Wrestling has lost another great welterweight in the shape of WOODY WALDO , who was a firm favourite on the Independent circuit, working mainly for Promoters such as the late KEVIN CONNEELY, BOOBY BARRON BRIAN DIXON, JACK CASSIDY, ORIG WILLIAMS, where he appeared against National favourites like the late great JACKIE PALLO, ADRIAN STREET, MARTY JONES and MIKE JORDAN.
He was a man of great humour and constant practical jokes as recalled below.
Although not a television face that would be instantly recognised, his contribution to the Midlands and Northern wrestling scene, especially venues such as Liverpool Stadium, in the 70's/80's was invaluable and he will be sadly missed.
( At the Northern Reunion with Buddy Ward and Eddie 'Kung Fu' Hamill)
Tribute from Graham Brook.
I'm sorry to hear of the passing of Woody Waldo. I didn't know him particularly well but he did do a few shows for me, mainly with Kevin Conneely. I came across him quite a lot when I refereed for Bobby Barron and he was always playing practical jokes such as pouring shaving foam into my shoes or hiding my glasses whilst I was in the ring. I could hardly complain however. Mike Jessop helped Dodgy put the rings up and he was the brunt of far more practical jokes than myself. Dodgy had the Pontin's northern circuit in the mid-seventies and would put on two shows in Prestatyn each week, a morning show at their Tower Beach camp in Prestatyn and, with the same wrestlers, an afternoon show at their Prestatyn Sands camp down the road (it used to be the site of an American themed trotting stadium). Little worried Dodgy but he was a little concerned one week when the show was about to start and Woody Waldo (who was wrestling primarily for Orig Williams at the time and based in Rhyl) had not shown. He arrived a few minutes before bell time hardly able to move because of a genuine fight he had had in Rhyl with fellow worker Frank Cullen. He was in no state to wrestle two bouts with opponent Karl Mc.Grath. They were planned to be fast-moving affairs but the tenor of the bouts had to change considerably due to the state Woody was in. It was this, I think, which first pushed Woody Waldo into the position where he had to be a rulebender and it was a role which he came to relish in later years, particularly at Liverpool Stadium.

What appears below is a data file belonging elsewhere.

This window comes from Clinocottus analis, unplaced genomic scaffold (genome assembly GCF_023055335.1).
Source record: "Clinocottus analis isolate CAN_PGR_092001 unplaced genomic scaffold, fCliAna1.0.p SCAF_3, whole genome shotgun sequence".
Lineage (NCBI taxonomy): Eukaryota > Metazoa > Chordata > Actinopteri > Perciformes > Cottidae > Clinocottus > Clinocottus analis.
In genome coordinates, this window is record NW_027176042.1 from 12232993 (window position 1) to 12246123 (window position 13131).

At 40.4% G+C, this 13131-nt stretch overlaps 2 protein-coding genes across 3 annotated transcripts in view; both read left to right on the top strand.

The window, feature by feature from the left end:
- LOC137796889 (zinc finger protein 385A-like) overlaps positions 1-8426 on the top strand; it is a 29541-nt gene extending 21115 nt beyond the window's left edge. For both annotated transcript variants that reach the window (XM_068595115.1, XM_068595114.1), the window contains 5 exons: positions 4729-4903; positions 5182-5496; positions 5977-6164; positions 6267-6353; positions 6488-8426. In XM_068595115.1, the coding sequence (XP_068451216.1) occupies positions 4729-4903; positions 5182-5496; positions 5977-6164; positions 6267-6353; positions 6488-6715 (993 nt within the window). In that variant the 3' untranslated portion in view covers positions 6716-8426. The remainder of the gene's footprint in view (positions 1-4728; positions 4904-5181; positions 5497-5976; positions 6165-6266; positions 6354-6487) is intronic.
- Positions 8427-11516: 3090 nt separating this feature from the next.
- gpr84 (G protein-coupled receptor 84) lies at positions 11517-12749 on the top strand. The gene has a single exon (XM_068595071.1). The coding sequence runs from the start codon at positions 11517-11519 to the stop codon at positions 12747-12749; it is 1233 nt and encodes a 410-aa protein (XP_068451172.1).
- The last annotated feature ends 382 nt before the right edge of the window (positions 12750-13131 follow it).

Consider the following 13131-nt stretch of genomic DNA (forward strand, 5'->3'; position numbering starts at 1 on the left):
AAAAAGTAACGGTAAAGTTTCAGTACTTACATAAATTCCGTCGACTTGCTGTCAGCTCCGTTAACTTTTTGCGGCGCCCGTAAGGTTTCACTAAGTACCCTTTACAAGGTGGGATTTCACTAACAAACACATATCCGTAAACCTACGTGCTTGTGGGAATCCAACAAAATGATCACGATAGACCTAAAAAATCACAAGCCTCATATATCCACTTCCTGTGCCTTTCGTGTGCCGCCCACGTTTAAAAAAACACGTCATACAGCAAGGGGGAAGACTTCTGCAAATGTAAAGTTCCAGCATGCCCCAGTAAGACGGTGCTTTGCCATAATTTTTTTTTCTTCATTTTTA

A great joker and a nice guy. R.I.P.